When the vending machine runs out.

We’re all familiar with the sight of an angry person hitting a vending machine into which they have put money, and what they want doesn’t come out—that look of puzzlement and incomprehension.

It crossed my mind as I listened to the news that Westminster has allocated £280m to try and ensure GPs do more face to face consultations. It is the latest in a long line of initiatives defined in terms of money intended to address issues money has little to do with and far more to do with relationships, understanding, empathy, and a clear sense of purpose.

It feels like some bizarre “Skinner Box” behavioural psychology experiment. Get the pigeon to push the button to get a reward. We have now been doing that for so long, encouraged by business schools and consultants, that we seem to have entered a place of unthinking responses, a place of “willful blindness.”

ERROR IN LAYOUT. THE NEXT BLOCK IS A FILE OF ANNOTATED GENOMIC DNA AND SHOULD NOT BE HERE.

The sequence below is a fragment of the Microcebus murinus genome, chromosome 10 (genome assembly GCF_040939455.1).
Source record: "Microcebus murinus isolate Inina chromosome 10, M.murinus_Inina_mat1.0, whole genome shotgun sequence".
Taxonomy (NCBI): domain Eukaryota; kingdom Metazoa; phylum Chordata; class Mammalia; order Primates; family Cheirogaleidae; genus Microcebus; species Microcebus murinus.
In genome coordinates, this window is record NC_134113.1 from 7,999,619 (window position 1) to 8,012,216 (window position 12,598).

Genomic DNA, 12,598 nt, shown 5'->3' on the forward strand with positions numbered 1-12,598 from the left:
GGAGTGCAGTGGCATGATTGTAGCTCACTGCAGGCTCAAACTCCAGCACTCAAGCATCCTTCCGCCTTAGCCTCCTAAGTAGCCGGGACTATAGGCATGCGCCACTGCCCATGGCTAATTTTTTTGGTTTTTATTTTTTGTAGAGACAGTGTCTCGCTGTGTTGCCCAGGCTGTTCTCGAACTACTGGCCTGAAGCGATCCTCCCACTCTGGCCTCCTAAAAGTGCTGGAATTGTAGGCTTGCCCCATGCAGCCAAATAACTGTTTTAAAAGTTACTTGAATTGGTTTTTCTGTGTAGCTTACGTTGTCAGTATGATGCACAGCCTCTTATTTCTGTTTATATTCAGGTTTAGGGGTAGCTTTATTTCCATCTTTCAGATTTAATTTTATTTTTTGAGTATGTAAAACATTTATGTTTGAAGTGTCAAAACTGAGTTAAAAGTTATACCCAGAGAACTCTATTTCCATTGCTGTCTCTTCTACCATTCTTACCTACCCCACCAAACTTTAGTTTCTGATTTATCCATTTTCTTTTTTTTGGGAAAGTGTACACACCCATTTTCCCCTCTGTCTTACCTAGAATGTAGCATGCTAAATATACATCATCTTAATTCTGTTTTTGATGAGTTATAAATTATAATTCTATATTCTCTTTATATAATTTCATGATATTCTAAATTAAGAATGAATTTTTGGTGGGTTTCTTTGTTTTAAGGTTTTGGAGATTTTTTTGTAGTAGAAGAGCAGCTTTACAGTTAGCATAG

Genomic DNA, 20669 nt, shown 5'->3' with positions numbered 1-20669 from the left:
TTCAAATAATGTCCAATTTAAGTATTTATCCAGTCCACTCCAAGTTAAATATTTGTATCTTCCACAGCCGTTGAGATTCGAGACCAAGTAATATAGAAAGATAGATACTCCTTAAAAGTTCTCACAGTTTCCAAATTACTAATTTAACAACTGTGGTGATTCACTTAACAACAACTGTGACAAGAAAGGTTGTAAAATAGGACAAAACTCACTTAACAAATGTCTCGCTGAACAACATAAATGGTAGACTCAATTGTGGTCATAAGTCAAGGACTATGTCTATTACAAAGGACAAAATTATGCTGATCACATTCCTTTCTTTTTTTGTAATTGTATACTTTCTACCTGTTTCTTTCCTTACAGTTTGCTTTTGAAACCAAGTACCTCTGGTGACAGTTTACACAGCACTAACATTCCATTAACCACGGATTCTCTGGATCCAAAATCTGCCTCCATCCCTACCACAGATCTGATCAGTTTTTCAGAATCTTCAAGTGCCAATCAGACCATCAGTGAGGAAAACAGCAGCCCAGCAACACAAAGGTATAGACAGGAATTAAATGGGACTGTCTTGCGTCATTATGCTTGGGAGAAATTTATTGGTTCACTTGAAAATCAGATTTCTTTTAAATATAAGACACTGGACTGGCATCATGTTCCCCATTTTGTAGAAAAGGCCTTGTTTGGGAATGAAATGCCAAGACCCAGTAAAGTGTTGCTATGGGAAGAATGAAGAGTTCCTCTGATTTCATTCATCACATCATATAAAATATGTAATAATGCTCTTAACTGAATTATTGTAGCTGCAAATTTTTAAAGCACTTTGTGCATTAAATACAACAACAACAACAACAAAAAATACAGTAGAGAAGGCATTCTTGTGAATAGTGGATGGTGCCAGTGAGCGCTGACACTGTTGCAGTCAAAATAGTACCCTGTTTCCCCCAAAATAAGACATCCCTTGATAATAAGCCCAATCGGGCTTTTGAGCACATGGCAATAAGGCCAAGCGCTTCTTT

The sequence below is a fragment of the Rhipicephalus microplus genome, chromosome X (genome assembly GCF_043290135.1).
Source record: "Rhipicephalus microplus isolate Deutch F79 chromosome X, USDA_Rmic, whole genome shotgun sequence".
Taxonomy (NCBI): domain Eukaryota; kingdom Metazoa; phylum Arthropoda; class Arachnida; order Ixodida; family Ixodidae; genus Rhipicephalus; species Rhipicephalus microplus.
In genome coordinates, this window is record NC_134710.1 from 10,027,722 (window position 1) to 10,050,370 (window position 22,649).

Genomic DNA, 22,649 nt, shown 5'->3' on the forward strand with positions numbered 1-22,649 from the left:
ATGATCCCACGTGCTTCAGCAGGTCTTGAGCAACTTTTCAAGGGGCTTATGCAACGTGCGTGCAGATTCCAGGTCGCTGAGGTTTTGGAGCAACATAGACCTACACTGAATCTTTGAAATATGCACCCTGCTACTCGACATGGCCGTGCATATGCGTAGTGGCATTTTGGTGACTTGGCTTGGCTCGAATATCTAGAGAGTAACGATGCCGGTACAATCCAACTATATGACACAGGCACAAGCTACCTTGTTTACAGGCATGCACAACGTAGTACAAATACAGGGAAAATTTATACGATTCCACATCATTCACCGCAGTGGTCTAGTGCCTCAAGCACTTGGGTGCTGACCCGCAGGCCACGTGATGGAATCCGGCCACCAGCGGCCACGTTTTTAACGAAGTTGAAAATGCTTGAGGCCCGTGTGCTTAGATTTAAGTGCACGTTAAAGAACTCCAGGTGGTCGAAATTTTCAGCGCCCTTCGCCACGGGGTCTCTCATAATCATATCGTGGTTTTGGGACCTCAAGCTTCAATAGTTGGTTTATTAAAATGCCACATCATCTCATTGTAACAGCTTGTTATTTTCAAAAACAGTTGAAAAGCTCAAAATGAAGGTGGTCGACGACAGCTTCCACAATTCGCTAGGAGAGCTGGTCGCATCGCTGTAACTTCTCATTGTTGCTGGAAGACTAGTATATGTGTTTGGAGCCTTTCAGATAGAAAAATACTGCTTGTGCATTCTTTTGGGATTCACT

We see the same befuddlement as commentators talk in breathless terms about the prospect of a lack of plushy toys for Christmas and talk of “sustainable” aircraft fuel that still pumps out carbon dioxide but is derived from a different form of exploitation of natural resources.

We have entered a new reality, and the vending machine is empty. Business has a pivotal but not central part in the economy emerging in a post-pandemic, trans climate change world. Our priorities have changed, and our business frameworks and politics will have to change with it.

Consuming less via shorter supply chains, more beauty, less blind bluster. More critical thinking, less knee jerk profit taking. Less efficiency, more effectiveness. More humanity,

That’s a long road and will be fraught with challenges, but we have to begin. Money is a valuable servant but a dreadful master.

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